Monthly Archives: September 2012

FIT’S JEWELRY DESIGNERS ROCK STUNNING ROCKS

For its 40th anniversary, Carolee, the noted costume-jewelry maker, held a contest within FIT to design five collections that blend the classic, sophisticated Carolee look with a fresh, fashiony edge.

On Thursday, September 13, the winners convened at the Carolee counter at Bloomingdale’s to try on their designs. They, along with execs from Carolee, FIT, the Breast Cancer Research Foundation, and Nylon magazine, crowded into an aisle between jewelry cases and sipped prosecco, nibbled on macarons, and took in congratulatory remarks.

The five winners of Carolee's design contest

Carolee’s FIT Student Design Competition Winners from FIT’s Jewelry Design major, left to right: Palwasha Iqbal ’12, Prakshi Sharma ’12, Elyse Spencer ’13, Yoonji Choi ’12, and Christine Gonzalez ’13 (and Advertising and Marketing Communications ’99). (PRNewsFoto/CAROLEE)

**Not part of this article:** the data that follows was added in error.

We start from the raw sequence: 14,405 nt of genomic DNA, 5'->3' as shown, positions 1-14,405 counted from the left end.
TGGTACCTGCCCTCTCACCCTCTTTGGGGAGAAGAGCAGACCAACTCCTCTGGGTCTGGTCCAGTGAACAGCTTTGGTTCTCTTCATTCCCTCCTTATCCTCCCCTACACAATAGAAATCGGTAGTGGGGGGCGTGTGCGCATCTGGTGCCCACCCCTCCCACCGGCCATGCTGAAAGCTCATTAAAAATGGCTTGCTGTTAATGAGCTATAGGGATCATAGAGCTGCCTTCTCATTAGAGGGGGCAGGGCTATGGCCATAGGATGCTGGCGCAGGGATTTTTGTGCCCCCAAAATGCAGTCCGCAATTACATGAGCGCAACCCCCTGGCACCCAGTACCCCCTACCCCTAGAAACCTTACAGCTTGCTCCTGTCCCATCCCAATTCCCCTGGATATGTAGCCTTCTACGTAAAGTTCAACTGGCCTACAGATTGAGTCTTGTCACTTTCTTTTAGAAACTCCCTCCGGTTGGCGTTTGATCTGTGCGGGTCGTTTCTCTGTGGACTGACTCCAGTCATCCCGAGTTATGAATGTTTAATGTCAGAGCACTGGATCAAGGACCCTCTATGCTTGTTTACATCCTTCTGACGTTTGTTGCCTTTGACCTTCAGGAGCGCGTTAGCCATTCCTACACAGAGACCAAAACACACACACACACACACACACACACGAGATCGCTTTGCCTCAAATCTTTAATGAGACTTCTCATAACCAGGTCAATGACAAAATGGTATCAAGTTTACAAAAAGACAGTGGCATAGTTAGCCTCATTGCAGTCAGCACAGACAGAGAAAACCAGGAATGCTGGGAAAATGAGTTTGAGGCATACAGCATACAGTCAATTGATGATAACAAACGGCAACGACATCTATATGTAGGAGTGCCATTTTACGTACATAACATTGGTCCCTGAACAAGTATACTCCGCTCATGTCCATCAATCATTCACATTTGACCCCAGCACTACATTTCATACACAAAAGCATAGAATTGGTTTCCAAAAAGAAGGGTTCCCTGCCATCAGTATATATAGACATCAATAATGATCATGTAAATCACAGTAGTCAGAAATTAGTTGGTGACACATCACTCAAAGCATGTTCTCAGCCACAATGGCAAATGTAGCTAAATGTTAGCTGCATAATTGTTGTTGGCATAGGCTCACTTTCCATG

“This store is about dreams and aspirations,” Joel Fivis, president and COO of Carolee, said. “We are very proud to have played a part in helping these students reach their aspirations.”

“The future of design is secure,” Karen O’Brien, vice president of marketing (and fellow FIT alumna), said.

Each winner received $1,000, and five dollars from the sale of each piece will go to the Breast Cancer Research Foundation. Carolee also sponsored a $2,500 annual scholarship to one Jewelry Design student. The first winner was Vanessa Marek, Jewelry Design ’13.

FIT students’ winning designs for Carolee. Clockwise from top left: Palwasha Iqbal’s Deco Jazz, Christine Gonzalez’s Bold Geometry, Yoonji Choi’s Peacock Blues, and Prakshi Sharma’s Heirloom Lace. Center: Elyse Spencer’s pieces. (PRNewsFoto/CAROLEE)

The winners were charmingly modest about their stunning works.

“I was afraid of these earrings. I didn’t think people wore earrings like this anymore,” said Prakshi Sharma, who flew in from India for the occasion. Her Heirloom Lace collection drew on the shapes that snake charmers make out of their snakes. “American style is simple and straight, but this is complex.”

Yoonji Choi based her collection, Peacock Blues, on the cockiest bird in the animal kingdom. “People will get a chance to feel like a prima donna on the stage,” Choi said. She brought in a splash of light blue to make the pieces feel younger and trendier.